Tuned In

A Well-Made Abduction Mystery, Ten Years Too Late

  • Share
  • Read Later

I want to apologize to the makers of Kidnapped (NBC, Wednesdays, 10 p.m.) for not liking their show better. There’s a catchy enough premise: one kidnapping–the teen son of a superwealthy Manhattan family–investigated over the course of a season. There’s an interesting dual-track dynamic: an FBI agent (Delroy Lindo) leads the FBI investigation into the disappearance while the family engages freelancer Knapp (Jeremy Sisto), a pro at extricating kidnap victims, whose first advice is: don’t call the FBI. (The Feds, he notes, want to find the victim and apprehend the suspect; his only priority is to get the kid back "intact," and to hell with the suspects.) The writing is crisp, and the performances are first-rate, especially Sisto’s as the sardonic, hangdog Knapp. The visuals are moodily lovely; the plotting is tight; it’s an all-around high-class production.

And yet, after watching two episodes, I had much the same thought I did after seeing a few minutes in May: the show basically seems like a stretched-out Law & Order episode. There’s no greater question driving the mystery, no intrigue or stakes that make me want to learn the answer more than I would the ending of an hourlong CSI episode, much less spend a season with it. There’s some hint that the kidnapping may have to do with the shady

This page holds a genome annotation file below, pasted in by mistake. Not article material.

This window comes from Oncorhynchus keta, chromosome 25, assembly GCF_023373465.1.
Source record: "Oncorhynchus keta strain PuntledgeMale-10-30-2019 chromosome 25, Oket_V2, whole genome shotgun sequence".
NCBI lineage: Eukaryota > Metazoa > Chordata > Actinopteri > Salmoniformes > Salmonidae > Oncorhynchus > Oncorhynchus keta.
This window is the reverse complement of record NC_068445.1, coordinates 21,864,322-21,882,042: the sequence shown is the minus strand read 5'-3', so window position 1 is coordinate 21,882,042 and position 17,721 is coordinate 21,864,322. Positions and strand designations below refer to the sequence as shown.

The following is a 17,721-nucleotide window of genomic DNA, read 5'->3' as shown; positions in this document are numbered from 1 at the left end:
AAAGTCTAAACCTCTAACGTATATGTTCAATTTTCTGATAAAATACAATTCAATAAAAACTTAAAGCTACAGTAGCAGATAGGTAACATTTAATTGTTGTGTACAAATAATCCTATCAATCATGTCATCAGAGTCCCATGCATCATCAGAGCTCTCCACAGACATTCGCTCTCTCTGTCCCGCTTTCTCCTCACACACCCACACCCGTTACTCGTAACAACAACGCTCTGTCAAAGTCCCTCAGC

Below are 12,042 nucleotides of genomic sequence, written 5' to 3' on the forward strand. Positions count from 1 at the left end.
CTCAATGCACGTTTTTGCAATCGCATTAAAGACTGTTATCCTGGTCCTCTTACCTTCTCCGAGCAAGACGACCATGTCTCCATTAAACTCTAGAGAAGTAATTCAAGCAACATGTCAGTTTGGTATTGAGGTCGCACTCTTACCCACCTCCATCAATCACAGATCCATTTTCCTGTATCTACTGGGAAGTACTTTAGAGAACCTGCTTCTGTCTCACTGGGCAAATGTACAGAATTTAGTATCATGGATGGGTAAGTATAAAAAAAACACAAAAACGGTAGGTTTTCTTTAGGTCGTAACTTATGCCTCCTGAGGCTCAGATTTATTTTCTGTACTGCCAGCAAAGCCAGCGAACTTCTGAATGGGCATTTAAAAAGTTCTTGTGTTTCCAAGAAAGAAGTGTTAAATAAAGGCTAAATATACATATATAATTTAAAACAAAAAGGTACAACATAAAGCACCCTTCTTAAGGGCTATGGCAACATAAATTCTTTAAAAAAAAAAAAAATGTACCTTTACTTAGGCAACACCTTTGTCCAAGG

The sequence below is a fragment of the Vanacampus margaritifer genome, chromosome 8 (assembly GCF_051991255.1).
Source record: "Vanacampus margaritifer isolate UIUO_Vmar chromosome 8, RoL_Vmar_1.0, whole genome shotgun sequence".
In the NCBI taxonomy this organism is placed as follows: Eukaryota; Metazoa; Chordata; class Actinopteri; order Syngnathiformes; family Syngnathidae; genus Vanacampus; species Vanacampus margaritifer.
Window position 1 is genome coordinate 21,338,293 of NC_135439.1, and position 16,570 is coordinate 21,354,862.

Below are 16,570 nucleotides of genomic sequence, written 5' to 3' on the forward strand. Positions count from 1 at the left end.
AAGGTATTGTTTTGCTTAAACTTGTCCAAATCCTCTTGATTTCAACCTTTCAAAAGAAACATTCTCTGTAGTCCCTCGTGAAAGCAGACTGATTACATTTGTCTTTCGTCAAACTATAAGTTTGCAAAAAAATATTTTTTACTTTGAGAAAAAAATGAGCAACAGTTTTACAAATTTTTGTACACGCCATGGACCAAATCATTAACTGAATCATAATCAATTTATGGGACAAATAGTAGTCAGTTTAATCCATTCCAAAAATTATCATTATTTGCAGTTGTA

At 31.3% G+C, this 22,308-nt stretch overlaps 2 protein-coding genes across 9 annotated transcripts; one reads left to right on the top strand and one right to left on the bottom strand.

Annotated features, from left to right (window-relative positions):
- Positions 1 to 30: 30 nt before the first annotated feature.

past of the boy’s father, played by Timothy Hutton, coming back to
haunt him. But–eh. The whodunit of Kidnapped is fine, but it could have used more work on its whydunit. (Compare Fox’s Vanished, which is all intrigue, twists and mythology but lack believable characters.)

Ten, twenty years ago, Kidnapping would have seemed like a revelation. But TV drama has raised its game too much since then: today, Kidnapped basically amounts to season one of 24, minus the terrorism, or The Wire without the politics and poor people.

It’s not you, Kidnapped; it’s me. I just have better things to do with my time. Kidnapped is not a bad show at all. Its problem is that the rest of TV is too good.